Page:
Please ensure Javascript is enabled for purposes of website accessibility

Week in review – 9/28/12

City wants to shift funds to bridge

A plan to build a $32.9 million bridge from the foot of Central Avenue near Fells Point across a small inlet to Harbor Point — the site of the new Exelon Corp. divisional headquarters — will receive money originally targeted for other Baltimore road projects already in the pipeline, if officials at the city’s Department of Transportation have their way. In a recent application to the Baltimore Regional Transportation Board, city transportation officials wrote that they were seeking to move the Central Avenue bridge project into a priority slot, using funding from other approved projects such as the reconstruction of Broening Highway, pedestrian improvements in Liberty Heights and Druid Hill, a new roundabout for Park Circle and the reconstruction of Boston Street in Canton, in part because funding is tight.

Court of Special Appeals affirms $5M asbestos award

The Court of Special Appeals has affirmed a $5 million judgment against Georgia Pacific Corp. in favor of a University of Maryland nursing professor who lost a lung to mesothelioma after inhaling asbestos fibers that stuck to her grandfather’s work clothes in the late 1960s. Farrar was diagnosed with mesothelioma 40 years later, at age 56. She filed suit against 30 defendants and obtained a $20 million judgment in October 2009. One-fourth of that amount was against Georgia Pacific, which appealed. Georgia Pacific claimed it should not have to pay Farrar because her grandfather did not actually use its product. Instead, he was present while other workers applied and sanded the material, creating copious amounts of dust. The appellate panel unanimously rejected that argument.

Del. Alston wants to return as lawyer

A lawyer for Del. Tiffany T. Alston said she will “sit out for just over a year” before seeking to have her law license reinstated, following her indefinite suspension this week by the Maryland Court of Appeals. The year will enable Alston, D-Prince George’s, to meet the requirements of a Conditional Diversion Agreement she reached with the Attorney Grievance Commission in 2010 and to show she is ready to return, attorney J. Wyndal Gordon said. The indefinite suspension is unrelated to Alston’s June conviction for misdemeanor theft and misconduct in office and her trial next month on charges of misuse of campaign funds.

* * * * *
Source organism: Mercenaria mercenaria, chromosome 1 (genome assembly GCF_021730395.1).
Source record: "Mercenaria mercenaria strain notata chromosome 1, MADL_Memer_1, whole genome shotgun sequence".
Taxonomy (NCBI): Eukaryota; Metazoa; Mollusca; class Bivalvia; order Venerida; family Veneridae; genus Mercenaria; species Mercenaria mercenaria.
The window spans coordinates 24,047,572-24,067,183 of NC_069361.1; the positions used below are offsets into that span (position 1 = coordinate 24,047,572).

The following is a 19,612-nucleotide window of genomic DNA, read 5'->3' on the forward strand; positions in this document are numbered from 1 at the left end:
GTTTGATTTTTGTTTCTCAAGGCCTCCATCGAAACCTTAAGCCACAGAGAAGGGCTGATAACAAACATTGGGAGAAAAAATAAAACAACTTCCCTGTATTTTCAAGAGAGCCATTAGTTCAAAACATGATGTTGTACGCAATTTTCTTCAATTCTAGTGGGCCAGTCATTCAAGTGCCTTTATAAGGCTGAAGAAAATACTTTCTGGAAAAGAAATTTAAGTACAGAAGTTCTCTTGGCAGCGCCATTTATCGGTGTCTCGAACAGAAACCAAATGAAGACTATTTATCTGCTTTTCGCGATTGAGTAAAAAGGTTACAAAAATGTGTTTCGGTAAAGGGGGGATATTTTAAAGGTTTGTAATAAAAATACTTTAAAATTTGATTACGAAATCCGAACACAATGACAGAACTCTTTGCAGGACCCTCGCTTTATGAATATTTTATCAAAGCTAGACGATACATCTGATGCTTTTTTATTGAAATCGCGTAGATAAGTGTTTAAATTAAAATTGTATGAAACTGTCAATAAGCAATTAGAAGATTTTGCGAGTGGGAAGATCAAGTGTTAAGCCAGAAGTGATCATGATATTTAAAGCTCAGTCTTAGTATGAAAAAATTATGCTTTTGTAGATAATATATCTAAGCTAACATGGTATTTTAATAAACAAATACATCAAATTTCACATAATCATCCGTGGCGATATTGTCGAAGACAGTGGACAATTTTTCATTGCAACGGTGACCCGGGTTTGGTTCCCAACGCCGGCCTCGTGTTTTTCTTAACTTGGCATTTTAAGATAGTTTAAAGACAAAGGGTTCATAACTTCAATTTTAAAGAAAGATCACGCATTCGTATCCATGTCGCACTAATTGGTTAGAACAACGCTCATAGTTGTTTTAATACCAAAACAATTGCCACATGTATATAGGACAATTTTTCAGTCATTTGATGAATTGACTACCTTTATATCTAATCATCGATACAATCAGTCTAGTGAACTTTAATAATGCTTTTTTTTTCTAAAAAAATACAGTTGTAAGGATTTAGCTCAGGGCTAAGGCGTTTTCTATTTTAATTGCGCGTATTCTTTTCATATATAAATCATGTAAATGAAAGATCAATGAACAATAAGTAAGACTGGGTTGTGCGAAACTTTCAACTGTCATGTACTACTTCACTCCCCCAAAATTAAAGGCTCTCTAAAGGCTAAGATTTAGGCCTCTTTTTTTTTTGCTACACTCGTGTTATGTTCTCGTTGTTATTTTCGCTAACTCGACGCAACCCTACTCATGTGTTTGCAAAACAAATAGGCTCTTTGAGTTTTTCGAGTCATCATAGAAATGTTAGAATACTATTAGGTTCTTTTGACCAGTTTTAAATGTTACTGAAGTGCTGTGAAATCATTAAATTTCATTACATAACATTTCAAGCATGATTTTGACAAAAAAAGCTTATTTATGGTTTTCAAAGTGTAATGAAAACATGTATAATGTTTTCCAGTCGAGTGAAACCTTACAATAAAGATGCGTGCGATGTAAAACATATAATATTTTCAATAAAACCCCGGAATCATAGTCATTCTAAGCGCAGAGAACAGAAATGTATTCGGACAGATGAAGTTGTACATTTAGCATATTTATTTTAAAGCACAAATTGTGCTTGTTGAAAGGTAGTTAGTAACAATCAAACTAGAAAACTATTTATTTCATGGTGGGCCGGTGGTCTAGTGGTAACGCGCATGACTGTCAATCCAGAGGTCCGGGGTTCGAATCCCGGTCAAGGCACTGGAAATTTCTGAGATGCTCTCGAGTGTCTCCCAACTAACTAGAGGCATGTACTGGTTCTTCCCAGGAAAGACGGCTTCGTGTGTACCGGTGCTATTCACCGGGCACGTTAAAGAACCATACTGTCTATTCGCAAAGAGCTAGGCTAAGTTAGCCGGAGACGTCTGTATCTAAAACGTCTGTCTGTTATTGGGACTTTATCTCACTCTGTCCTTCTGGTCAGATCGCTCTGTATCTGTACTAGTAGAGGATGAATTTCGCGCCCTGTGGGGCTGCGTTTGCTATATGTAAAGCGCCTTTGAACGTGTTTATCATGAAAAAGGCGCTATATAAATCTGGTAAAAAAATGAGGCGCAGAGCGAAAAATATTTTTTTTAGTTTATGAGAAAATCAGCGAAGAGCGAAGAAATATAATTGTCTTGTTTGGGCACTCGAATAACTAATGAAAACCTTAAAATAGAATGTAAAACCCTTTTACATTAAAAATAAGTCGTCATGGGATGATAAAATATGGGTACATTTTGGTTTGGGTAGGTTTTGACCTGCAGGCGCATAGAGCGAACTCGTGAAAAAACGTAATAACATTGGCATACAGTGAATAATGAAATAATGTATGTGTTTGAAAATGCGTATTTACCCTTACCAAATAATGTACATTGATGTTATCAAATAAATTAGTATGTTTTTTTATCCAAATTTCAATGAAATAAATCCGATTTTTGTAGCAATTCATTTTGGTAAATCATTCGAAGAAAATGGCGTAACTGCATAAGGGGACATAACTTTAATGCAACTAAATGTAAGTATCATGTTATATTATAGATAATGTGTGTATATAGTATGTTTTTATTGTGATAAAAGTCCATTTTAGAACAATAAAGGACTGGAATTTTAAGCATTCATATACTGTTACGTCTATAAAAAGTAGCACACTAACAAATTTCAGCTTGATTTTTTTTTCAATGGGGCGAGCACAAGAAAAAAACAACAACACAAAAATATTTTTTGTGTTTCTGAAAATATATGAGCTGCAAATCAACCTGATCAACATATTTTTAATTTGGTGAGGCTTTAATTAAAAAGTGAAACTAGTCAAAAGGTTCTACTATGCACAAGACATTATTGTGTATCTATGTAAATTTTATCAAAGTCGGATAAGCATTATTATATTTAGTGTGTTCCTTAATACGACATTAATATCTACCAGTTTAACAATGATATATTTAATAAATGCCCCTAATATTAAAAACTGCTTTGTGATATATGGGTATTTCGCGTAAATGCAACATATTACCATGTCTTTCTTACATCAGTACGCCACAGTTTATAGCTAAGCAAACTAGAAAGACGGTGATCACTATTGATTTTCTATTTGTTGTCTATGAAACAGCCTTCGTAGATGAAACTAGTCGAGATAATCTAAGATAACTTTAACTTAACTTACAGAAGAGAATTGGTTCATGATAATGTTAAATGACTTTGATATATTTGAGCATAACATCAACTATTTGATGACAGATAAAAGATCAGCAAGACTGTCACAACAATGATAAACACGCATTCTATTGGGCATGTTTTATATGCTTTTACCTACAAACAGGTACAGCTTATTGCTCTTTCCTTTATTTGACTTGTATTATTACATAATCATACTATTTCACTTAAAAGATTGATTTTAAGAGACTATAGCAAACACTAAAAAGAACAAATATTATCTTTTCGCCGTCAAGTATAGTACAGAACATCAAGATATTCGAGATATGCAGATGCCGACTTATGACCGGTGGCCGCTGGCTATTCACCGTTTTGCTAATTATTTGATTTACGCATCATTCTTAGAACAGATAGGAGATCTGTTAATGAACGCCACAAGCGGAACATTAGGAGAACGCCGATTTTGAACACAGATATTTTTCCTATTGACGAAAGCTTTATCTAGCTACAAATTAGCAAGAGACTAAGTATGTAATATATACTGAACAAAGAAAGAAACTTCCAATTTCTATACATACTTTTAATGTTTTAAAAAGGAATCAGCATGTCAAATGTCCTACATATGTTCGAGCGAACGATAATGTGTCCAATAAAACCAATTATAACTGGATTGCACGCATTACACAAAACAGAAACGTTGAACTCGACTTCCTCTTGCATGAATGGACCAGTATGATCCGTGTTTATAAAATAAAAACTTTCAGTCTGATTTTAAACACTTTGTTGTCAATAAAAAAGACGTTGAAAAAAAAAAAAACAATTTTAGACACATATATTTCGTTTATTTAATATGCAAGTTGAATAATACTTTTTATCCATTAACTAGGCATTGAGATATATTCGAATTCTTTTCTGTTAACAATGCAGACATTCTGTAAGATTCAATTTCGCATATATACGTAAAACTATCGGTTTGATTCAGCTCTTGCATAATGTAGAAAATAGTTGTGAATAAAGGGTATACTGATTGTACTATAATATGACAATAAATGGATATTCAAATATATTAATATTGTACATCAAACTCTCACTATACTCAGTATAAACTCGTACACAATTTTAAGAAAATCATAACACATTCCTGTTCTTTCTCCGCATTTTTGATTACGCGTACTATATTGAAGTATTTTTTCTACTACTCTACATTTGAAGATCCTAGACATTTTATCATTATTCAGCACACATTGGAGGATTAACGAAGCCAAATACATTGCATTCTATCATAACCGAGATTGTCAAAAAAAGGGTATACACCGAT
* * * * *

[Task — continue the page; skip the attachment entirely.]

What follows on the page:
Universities create public health school

Maryland’s flagship university and its university that houses premier medical and law schools announced the most meaningful signal of greater collaboration between the institutions to date. The University of Maryland, College Park and University of Maryland, Baltimore are applying to have one accredited collaborative school of public health, University System of Maryland officials said. The universities have begun a national accreditation process that, if successful, would allow the first master’s of public health degrees to be issued by the collaborative school in 2014.

Penn National reportedly seeks share of Maryland Live

Cordish Cos. officials declined to comment on reports that Penn National Gaming Inc. is in talks to buy a minority stake in Maryland Live Casino at Arundel Mills mall, the state’s most successful gambling site. Penn National, owner of Hollywood Casino Perryville in Cecil County, has spent $13 million opposing a voter referendum — Question 7 on the Nov. 6 ballot — that would create a casino license for Prince George’s County, legalize table games such as blackjack and allow casinos to stay open 24 hours a day.

Gopost outdoor kiosk coming to Maryland

Gopost, a new product from the U.S. Postal Service — an outdoor locker kiosk that is open at all hours and features a touch screen that allows customers to send or receive packages — is coming to Maryland, giving nine-to-fivers the convenience of package delivery or posting at any time on any day. The pilot program begun in Virginia is expanding to three locations in Prince George’s and Montgomery counties this month.

No sanctions for lawyer in family ‘soap opera’

The state’s highest court has refused to impose any sanctions on a Baltimore-based lawyer whose stepmother accused him of deceit and fraud in handling the estate of his deceased father, who was a famed night club operator and real estate developer. The Court of Appeals issued its opinion in favor of David L. Zeiger this week, more than four years after hearing argument in a case it called “a virtual soap opera of alleged infidelity, divorce, estrangement, lawsuits, murder accusations, and other high drama within the Zeiger family.”